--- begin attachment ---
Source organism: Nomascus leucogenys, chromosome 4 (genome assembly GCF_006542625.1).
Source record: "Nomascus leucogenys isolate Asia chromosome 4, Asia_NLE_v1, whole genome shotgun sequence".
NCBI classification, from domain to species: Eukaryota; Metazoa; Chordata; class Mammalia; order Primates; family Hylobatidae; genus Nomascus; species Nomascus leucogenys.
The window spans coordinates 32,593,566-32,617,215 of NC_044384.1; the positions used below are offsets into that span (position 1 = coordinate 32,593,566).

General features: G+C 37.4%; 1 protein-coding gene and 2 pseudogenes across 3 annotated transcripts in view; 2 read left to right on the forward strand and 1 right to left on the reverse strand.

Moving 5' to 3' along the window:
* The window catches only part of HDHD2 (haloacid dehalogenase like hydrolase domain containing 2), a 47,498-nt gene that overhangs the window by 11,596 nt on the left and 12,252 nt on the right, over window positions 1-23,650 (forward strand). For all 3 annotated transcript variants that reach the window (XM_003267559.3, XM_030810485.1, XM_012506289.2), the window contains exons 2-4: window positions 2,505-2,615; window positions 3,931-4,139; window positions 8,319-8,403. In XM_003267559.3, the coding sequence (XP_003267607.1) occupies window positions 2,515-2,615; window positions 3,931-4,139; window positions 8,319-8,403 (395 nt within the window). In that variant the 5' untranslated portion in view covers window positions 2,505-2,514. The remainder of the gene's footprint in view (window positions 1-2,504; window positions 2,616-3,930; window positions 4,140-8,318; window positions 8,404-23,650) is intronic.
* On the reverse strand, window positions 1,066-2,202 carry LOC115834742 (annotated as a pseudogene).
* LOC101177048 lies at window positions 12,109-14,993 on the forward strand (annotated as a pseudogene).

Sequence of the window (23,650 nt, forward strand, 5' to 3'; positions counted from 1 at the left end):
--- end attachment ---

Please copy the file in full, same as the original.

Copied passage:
Source organism: Nomascus leucogenys, chromosome 4 (genome assembly GCF_006542625.1).
Source record: "Nomascus leucogenys isolate Asia chromosome 4, Asia_NLE_v1, whole genome shotgun sequence".
NCBI classification, from domain to species: Eukaryota; Metazoa; Chordata; class Mammalia; order Primates; family Hylobatidae; genus Nomascus; species Nomascus leucogenys.
The window spans coordinates 32,593,566-32,617,215 of NC_044384.1; the positions used below are offsets into that span (position 1 = coordinate 32,593,566).

General features: G+C 37.4%; 1 protein-coding gene and 2 pseudogenes across 3 annotated transcripts in view; 2 read left to right on the forward strand and 1 right to left on the reverse strand.

Moving 5' to 3' along the window:
* The window catches only part of HDHD2 (haloacid dehalogenase like hydrolase domain containing 2), a 47,498-nt gene that overhangs the window by 11,596 nt on the left and 12,252 nt on the right, over window positions 1-23,650 (forward strand). For all 3 annotated transcript variants that reach the window (XM_003267559.3, XM_030810485.1, XM_012506289.2), the window contains exons 2-4: window positions 2,505-2,615; window positions 3,931-4,139; window positions 8,319-8,403. In XM_003267559.3, the coding sequence (XP_003267607.1) occupies window positions 2,515-2,615; window positions 3,931-4,139; window positions 8,319-8,403 (395 nt within the window). In that variant the 5' untranslated portion in view covers window positions 2,505-2,514. The remainder of the gene's footprint in view (window positions 1-2,504; window positions 2,616-3,930; window positions 4,140-8,318; window positions 8,404-23,650) is intronic.
* On the reverse strand, window positions 1,066-2,202 carry LOC115834742 (annotated as a pseudogene).
* LOC101177048 lies at window positions 12,109-14,993 on the forward strand (annotated as a pseudogene).

Sequence of the window (23,650 nt, forward strand, 5' to 3'; positions counted from 1 at the left end):